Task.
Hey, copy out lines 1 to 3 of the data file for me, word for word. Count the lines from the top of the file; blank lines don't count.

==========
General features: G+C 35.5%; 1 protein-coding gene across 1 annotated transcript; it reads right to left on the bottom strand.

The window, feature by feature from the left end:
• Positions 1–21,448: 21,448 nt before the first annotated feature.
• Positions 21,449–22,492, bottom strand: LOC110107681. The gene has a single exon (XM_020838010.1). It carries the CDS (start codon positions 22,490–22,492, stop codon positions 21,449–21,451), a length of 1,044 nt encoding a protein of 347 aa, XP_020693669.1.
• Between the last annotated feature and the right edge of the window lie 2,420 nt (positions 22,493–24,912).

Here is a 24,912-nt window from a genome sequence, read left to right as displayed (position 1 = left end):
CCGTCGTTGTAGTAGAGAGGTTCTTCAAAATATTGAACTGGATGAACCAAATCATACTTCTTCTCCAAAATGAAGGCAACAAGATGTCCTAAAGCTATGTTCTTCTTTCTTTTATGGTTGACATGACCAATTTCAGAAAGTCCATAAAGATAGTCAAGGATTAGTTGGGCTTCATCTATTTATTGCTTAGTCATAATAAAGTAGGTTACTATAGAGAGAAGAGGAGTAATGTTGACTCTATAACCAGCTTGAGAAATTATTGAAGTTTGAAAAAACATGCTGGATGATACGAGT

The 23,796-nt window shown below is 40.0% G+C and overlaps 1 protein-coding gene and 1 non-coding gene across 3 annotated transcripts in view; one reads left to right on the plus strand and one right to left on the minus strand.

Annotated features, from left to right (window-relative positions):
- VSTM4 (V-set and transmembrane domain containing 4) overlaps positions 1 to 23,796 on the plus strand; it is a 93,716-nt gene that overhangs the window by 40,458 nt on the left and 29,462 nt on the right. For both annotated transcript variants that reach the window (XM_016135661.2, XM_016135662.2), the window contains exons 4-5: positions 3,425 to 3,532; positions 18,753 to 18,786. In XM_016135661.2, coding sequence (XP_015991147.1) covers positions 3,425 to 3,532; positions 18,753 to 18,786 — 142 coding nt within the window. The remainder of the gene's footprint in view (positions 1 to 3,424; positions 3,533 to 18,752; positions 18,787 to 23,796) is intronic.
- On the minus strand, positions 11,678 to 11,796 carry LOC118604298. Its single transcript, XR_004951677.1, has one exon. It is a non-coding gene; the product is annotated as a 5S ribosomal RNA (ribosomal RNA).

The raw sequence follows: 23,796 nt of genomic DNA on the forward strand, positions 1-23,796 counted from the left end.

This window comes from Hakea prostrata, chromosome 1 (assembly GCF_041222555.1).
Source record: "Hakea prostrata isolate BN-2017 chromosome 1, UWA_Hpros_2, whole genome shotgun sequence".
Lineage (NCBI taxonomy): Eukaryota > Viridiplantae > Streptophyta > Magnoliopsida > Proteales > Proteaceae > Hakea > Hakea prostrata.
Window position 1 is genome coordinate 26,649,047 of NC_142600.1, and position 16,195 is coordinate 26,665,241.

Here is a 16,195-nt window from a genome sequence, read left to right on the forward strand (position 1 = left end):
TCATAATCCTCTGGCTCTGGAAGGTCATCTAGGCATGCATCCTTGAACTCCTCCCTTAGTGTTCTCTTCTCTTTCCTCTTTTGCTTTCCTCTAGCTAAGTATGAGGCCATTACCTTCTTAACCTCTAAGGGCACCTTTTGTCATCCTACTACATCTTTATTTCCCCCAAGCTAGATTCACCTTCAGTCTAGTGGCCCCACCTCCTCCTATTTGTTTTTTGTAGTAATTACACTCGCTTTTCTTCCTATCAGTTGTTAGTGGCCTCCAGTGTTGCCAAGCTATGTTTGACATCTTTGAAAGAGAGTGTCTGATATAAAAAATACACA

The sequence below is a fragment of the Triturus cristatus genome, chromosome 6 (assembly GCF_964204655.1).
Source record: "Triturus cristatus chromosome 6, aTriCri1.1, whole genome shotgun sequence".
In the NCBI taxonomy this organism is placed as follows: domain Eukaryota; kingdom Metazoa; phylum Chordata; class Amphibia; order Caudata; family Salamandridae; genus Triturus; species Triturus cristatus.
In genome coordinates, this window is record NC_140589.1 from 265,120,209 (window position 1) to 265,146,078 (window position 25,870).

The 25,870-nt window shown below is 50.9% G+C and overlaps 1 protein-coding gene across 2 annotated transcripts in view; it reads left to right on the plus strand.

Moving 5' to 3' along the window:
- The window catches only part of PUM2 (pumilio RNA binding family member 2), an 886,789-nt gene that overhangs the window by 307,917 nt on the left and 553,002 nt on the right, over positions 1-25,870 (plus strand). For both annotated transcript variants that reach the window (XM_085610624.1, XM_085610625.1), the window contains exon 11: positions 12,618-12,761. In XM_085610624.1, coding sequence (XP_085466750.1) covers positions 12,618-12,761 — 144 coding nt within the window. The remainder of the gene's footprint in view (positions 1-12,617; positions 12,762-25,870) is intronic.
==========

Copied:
General features: G+C 35.5%; 1 protein-coding gene across 1 annotated transcript; it reads right to left on the bottom strand.

The window, feature by feature from the left end:
• Positions 1–21,448: 21,448 nt before the first annotated feature.